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Old 10-28-2016, 08:52 AM
R. Dale Flick R. Dale Flick is offline
 
Join Date: May 2006
Location: Cincinnati, Ohio, U.S.A.
Posts: 1,552
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*Steamboat 'facilities' or lack of*
Morning, Steamboating colleagues:
Got that right, Judy and Frank. Even the last ISLAND QUEEN had potties dumping direct into the river adjacent to the big sidewheels. To a little kid it was frightening looking way down that pottie pipe seeing daylight and water sloshing along. And mom or dad had to yank me in there with no complaints on my part. Judy right about the then facilities on the AVALON. Steamboats way back then not always noted for cleanliness as we knew it later along with innumerable foul odors, infestation with bed bugs, vermin from cargo hauled just below the passenger areas. Fred Way mentioned bed bug infestations on steamboats he knew with the passenger cabins opened, crew using live steam in a hose line to kill the nasty little bugs in the beds, tongue-and-groove wall panels, floors. Wire door and window screens didn't come in until much, much later if used at all. Washroom facilities even on the big brag boats late in development. Early boats had just simple communal wash basins with the pottie hole mentioned above. Even washroom towels were used in common along with hair brushes and even tooth brushes...YUK! They did have soaps and some cleaning agents but chlorine bleach for domestic use didn't come along until just before World War I. Intense disinfecting done with sulphur candles, cabolic acid sprayed around, strong soap to hand wash surfaces.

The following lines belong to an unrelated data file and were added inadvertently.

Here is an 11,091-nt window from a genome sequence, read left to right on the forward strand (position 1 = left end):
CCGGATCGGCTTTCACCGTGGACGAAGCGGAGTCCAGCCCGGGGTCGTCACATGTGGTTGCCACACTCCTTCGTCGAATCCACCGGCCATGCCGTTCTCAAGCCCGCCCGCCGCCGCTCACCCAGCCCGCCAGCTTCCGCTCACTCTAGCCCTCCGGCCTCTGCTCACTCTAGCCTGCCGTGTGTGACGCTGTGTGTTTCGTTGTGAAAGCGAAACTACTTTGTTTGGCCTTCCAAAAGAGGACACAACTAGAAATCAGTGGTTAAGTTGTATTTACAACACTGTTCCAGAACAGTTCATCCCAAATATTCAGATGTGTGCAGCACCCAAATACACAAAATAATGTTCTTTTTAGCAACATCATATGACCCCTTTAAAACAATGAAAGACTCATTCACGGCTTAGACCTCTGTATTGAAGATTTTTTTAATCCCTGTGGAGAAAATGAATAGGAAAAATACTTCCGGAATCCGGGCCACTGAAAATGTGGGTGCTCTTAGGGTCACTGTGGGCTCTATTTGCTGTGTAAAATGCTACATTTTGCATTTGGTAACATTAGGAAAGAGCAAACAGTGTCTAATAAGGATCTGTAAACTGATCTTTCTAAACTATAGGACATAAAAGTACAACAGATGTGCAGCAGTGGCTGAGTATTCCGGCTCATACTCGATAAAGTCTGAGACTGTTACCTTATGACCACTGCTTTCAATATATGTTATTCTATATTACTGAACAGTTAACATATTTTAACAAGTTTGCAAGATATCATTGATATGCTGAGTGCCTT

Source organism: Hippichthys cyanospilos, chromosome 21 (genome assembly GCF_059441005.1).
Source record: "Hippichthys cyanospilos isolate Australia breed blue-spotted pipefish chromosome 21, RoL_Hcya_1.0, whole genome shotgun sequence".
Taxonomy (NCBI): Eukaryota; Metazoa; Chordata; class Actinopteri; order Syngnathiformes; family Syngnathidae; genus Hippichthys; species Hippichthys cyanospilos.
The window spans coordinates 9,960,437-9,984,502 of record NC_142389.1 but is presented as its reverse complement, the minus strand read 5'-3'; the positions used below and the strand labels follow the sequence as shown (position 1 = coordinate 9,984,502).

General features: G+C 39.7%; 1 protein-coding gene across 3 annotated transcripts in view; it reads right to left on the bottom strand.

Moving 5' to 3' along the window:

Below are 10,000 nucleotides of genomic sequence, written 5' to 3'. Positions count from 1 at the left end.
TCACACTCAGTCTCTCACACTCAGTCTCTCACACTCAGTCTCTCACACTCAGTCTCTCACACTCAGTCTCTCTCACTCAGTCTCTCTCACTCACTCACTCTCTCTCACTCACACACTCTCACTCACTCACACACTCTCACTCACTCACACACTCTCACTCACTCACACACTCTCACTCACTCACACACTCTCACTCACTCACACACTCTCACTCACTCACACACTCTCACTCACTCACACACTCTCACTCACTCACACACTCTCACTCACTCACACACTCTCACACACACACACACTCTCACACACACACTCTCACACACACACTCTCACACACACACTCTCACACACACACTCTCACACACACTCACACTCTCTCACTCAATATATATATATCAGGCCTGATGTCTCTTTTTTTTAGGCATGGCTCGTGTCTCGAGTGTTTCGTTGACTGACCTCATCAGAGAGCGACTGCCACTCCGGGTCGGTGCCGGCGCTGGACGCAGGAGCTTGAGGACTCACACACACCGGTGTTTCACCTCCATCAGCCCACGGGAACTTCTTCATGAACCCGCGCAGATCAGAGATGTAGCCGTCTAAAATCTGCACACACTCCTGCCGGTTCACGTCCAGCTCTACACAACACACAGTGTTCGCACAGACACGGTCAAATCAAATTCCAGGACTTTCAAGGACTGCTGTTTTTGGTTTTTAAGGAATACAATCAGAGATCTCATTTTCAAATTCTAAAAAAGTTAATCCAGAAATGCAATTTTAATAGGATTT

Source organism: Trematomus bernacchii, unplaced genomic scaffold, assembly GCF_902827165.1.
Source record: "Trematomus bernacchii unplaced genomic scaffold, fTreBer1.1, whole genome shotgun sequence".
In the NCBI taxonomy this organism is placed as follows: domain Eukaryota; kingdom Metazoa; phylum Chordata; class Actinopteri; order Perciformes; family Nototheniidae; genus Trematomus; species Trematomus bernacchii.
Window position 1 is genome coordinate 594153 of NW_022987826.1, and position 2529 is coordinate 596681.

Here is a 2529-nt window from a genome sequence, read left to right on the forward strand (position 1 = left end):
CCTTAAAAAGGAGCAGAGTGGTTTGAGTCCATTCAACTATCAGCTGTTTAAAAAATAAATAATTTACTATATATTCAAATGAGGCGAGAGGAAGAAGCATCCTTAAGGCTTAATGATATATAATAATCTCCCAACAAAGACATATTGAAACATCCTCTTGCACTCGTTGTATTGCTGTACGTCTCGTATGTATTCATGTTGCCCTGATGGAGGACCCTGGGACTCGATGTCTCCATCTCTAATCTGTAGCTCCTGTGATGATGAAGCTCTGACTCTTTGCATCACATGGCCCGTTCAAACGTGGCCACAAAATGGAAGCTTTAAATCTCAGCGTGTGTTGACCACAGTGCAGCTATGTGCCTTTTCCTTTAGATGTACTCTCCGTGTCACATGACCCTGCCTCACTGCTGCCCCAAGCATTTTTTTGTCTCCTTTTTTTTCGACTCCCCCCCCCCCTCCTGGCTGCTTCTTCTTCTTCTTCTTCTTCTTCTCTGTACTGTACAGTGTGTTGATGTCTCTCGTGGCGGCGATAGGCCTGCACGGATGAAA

Passengers cabins, until installation of electrical power plants aboard, forbid candles, oil lamps in cabins due to threat of fire. Light for passenger cabins came through the outside deck transom and the transom windows inside with the daylight or light from the big chandeliers. Later boats did have piping for gas to lights from a central gas generator. One old steamboat record mentions "gas to the boat delivered in barrels." I wonder of the "barrels" weren't a kind of metal tank like propane today? Piping of gas on big boats subject to movement, heaving an issue keeping the pipe joints from separating or breaks in the line. Same also later for hot/cold water, steam heat in passenger cabins, public rooms, main cabin. Some cabins, if lucky, had a crockery wash basin with pitcher on request with hot--usually tepid--water on call by the cabin boys or chambermaid. People 'bird bathed' unless later steamboats had central bath areas with showers or possibly a tub. Forget any thought of having personal laundry done if aboard for a longer trip.

Again and again letters, diaries mention "Home from the boat to a clean bed, linen, clean clothes...hot bath." What's that tell you? Yeah, those old steamboat days really wonderful, romantic, beautiful with banjos, singing, dancing, top hats, crinoline, jolly old captains, weren't they? Yeah, right. Well, what do I know?

R. Dale Flick
Old Coal Haven Landing, Ohio River, Cincinnati.
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